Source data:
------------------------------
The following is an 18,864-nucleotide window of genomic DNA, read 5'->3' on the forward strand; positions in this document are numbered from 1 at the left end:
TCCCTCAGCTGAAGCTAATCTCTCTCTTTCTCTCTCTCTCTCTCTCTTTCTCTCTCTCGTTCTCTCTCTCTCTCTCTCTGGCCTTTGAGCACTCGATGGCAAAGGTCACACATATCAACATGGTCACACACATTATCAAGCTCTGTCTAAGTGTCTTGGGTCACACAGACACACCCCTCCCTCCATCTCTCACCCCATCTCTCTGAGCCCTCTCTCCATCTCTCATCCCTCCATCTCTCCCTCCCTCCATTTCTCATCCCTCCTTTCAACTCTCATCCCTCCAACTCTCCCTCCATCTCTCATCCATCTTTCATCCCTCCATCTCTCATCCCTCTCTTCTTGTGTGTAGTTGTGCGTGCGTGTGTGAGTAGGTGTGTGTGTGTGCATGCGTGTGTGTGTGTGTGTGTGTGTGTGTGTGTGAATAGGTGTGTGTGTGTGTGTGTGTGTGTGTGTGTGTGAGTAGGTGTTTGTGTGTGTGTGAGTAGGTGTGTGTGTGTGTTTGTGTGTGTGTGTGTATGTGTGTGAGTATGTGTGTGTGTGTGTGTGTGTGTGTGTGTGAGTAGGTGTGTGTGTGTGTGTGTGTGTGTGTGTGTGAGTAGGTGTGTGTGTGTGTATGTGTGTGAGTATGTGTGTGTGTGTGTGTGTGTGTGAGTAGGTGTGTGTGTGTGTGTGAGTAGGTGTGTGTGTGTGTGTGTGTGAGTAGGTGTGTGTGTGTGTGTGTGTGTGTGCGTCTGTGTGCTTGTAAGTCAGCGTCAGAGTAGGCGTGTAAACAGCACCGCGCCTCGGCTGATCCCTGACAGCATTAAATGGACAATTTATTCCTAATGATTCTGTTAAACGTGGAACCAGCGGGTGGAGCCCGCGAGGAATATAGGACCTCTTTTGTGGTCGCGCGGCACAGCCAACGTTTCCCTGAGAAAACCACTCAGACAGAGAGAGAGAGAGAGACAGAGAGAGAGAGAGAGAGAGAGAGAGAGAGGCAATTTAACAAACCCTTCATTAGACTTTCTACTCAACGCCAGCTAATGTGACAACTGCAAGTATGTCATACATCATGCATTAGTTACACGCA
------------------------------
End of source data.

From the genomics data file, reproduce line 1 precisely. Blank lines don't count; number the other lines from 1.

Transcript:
The following is an 18,864-nucleotide window of genomic DNA, read 5'->3' on the forward strand; positions in this document are numbered from 1 at the left end: